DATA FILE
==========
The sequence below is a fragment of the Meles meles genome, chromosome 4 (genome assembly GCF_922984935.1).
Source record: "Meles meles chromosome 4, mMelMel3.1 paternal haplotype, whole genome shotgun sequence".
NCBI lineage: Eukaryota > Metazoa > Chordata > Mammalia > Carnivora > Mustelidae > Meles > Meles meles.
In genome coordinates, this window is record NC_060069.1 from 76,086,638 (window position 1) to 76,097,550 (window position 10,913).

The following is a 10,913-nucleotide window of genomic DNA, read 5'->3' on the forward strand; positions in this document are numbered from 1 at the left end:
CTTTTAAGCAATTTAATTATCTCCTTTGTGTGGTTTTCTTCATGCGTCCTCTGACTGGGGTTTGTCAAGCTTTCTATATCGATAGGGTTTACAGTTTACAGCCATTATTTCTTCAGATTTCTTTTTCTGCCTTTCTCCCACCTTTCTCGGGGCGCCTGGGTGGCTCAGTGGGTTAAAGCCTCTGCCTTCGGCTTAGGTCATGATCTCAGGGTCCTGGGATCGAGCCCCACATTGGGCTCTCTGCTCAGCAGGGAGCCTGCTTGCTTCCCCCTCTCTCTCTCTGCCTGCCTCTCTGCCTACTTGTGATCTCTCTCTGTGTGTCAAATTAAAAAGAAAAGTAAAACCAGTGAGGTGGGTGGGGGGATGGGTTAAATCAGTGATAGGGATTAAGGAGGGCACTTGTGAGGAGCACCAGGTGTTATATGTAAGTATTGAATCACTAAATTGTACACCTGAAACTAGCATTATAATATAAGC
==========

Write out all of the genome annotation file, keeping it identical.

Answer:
The sequence below is a fragment of the Meles meles genome, chromosome 4 (genome assembly GCF_922984935.1).
Source record: "Meles meles chromosome 4, mMelMel3.1 paternal haplotype, whole genome shotgun sequence".
NCBI lineage: Eukaryota > Metazoa > Chordata > Mammalia > Carnivora > Mustelidae > Meles > Meles meles.
In genome coordinates, this window is record NC_060069.1 from 76,086,638 (window position 1) to 76,097,550 (window position 10,913).

The following is a 10,913-nucleotide window of genomic DNA, read 5'->3' on the forward strand; positions in this document are numbered from 1 at the left end:
CTTTTAAGCAATTTAATTATCTCCTTTGTGTGGTTTTCTTCATGCGTCCTCTGACTGGGGTTTGTCAAGCTTTCTATATCGATAGGGTTTACAGTTTACAGCCATTATTTCTTCAGATTTCTTTTTCTGCCTTTCTCCCACCTTTCTCGGGGCGCCTGGGTGGCTCAGTGGGTTAAAGCCTCTGCCTTCGGCTTAGGTCATGATCTCAGGGTCCTGGGATCGAGCCCCACATTGGGCTCTCTGCTCAGCAGGGAGCCTGCTTGCTTCCCCCTCTCTCTCTCTGCCTGCCTCTCTGCCTACTTGTGATCTCTCTCTGTGTGTCAAATTAAAAAGAAAAGTAAAACCAGTGAGGTGGGTGGGGGGATGGGTTAAATCAGTGATAGGGATTAAGGAGGGCACTTGTGAGGAGCACCAGGTGTTATATGTAAGTATTGAATCACTAAATTGTACACCTGAAACTAGCATTATAATATAAGC